Not all government payments are morally equivalent.  Welfare checks, for instance, fulfill no moral claim whatsoever; they are a gift to those who won't work.  Disabled benefits have a better moral basis because if you legitimately cannot work a civilized society really doesn't want to see you starve in the gutter.

Government employees have a moral claim also, as they are (at least in theory) doing honest work for honest pay the same as any other paid worker.  Our Social Security system has the strongest moral claim of all, since the recipients have paid in money for their entire working lives and are surely entitled to some return.

The moral basis is irrelevant to the bottom line: people who receive money from the government for any reason are naturally inclined to vote so as to grow the government, because that way they themselves personally will get more money.  Do old folks vote for politicians who plan to cut Social Security?  Do inner-city welfare mothers vote for mayors who want to slash the welfare rolls?  Do union members vote for senators who think companies should be allowed to fail if they can't make a profit rather than be bailed out at taxpayer expense?  Of course not, and for good and logical reasons based on individual self-interest.

Givers, Takers, and Stakeholders

How can we fix this critical problem?  Think about how a company runs.  No company can survive without loyal employees.  Yet many examples have shown that companies run collectively by their employees, unless they are so small that they all personally know each other, fail miserably.

Why?  Because each individual employee benefits more and sooner by voting continually for raises - even though that starves and kills the company and they eventually lose it all.

Instead, successful companies are controlled by people who put their own money into it.  We call them investors or stockholders.  Each individual stockholder might vote for a larger dividend, but that might starve the company's internal investment and reduce the value of their stock.  The tradeoff is apparent, so the decision can be wise.

As for the employees?  They have no say, unless they themselves are stockholders or have been elected to the Board of Directors by those that are.

What's the comparison to politics?  The stockholders in this great venture we call the United States of America are the taxpayers - those who, perforce, are investing their own money in its success.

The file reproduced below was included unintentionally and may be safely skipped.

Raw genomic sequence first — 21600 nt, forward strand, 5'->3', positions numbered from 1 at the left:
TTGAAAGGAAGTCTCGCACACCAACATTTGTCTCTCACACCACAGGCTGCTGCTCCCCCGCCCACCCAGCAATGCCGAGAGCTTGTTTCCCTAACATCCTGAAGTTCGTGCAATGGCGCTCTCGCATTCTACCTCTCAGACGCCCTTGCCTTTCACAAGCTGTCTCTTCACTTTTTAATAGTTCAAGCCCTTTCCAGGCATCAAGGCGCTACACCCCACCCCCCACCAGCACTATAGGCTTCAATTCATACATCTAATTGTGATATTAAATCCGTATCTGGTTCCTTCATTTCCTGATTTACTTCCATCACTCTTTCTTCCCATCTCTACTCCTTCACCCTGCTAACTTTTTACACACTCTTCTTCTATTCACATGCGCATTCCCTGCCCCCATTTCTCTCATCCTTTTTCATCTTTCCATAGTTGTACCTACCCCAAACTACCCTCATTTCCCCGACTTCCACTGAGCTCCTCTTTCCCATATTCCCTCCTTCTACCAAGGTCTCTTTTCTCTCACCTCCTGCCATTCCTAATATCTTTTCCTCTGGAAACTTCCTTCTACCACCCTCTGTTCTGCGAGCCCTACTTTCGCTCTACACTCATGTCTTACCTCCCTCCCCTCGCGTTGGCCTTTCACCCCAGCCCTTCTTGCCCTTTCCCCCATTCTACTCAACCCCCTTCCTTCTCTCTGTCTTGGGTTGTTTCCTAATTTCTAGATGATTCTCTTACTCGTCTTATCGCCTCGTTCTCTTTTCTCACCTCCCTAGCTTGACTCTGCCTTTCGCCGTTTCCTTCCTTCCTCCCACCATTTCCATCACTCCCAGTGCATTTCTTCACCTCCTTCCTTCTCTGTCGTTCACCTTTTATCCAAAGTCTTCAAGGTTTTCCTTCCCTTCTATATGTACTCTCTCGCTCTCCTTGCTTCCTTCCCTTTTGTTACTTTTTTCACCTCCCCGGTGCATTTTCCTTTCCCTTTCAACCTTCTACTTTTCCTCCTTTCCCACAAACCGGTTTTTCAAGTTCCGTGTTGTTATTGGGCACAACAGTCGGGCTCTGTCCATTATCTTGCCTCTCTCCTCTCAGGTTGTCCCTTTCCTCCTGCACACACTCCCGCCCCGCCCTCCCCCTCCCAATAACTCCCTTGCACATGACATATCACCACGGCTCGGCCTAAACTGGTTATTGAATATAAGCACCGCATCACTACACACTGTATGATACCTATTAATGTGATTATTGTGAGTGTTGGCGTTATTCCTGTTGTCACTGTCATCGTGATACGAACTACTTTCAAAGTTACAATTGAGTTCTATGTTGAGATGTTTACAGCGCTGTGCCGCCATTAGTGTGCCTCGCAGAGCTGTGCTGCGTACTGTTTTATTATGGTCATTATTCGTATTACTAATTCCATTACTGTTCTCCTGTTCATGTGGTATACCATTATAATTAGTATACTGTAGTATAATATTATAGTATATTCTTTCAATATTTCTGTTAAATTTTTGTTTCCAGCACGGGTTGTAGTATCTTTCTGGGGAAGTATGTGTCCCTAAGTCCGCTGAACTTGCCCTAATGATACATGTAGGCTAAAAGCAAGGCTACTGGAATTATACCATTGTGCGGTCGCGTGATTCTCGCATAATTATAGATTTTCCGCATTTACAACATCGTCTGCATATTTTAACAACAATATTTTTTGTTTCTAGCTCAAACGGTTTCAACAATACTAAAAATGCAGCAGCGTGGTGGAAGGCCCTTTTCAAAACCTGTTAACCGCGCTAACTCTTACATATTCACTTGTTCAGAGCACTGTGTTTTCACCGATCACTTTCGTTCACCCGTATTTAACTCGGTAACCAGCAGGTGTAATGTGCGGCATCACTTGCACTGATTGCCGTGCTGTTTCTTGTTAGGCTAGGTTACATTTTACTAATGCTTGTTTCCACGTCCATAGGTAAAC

The recipients of government funds - whether that be welfare, government employees, politicians, or beneficiaries of any other kind - are like the employees.  Their money source inherently makes their opinions biased and untrustworthy.

A Modest Proposal

By opening the vote to all who can breathe, we have over decades created a bankrupt nation of grasping dependents.  The surprising thing isn't how many sponges there are, it's how many productive people we still have left!

If we are ever to return to a limited government and balanced budget, it's essential that we stop the hogs from being able to vote themselves a full trough.

Fortunately, we already have an effective way to determine this: our tax returns.  Every American who earns money is required to fill one out and get it right under penalty of law.  If you don't earn any money and don't have to fill out a tax return, obviously you aren't paying any taxes; why then should you be allowed to vote?

And since the tax return also shows where your money came from, it can say whether you work for the government.  If so, you're automatically too biased towards bigger government.  You're already getting a reward from the government every two weeks; you don't need the vote, and the rest of us don't need you to have it.  The one exception, of course, is members of our military and police, who put their very lives in the service of our nation in a way ordinary workers don't.

Imagine how our nation would be changed if we restricted the vote this way, in a modern version of our Founder's old property-owner restrictions!  At one stroke, the welfare sponges and government bureaucrats would no longer control our politics.  Of course any individual one of them could at any time choose to find a private-sector job, pay more in taxes than they receive from government payments, and immediately get back the right to vote; but collectively they'd be cut off.

Then we might finally learn to live within our means, once those with an interest in living beyond our means no longer have a say.

Petrarch is a contributing editor for Scragged.  Read other Scragged.com articles by Petrarch or other articles on Politics.
Reader Comments
What a plan! As likly as perpetual motion, unfortunately......
April 15, 2010 3:38 PM
A great plan....
April 16, 2010 4:44 PM
Well argued and have endorsed this kind of idea for a very long time. I would however disagree with the idea that government employees should not be allowed to vote.

Of course some will vote for their own personal game but that is no different then a employee of Space X voting for people that support increased dependence on private space programs. If governmental employees are not useful then they should be fired. If they are useful their opinion is just as important as anyone else's.
April 20, 2010 8:24 PM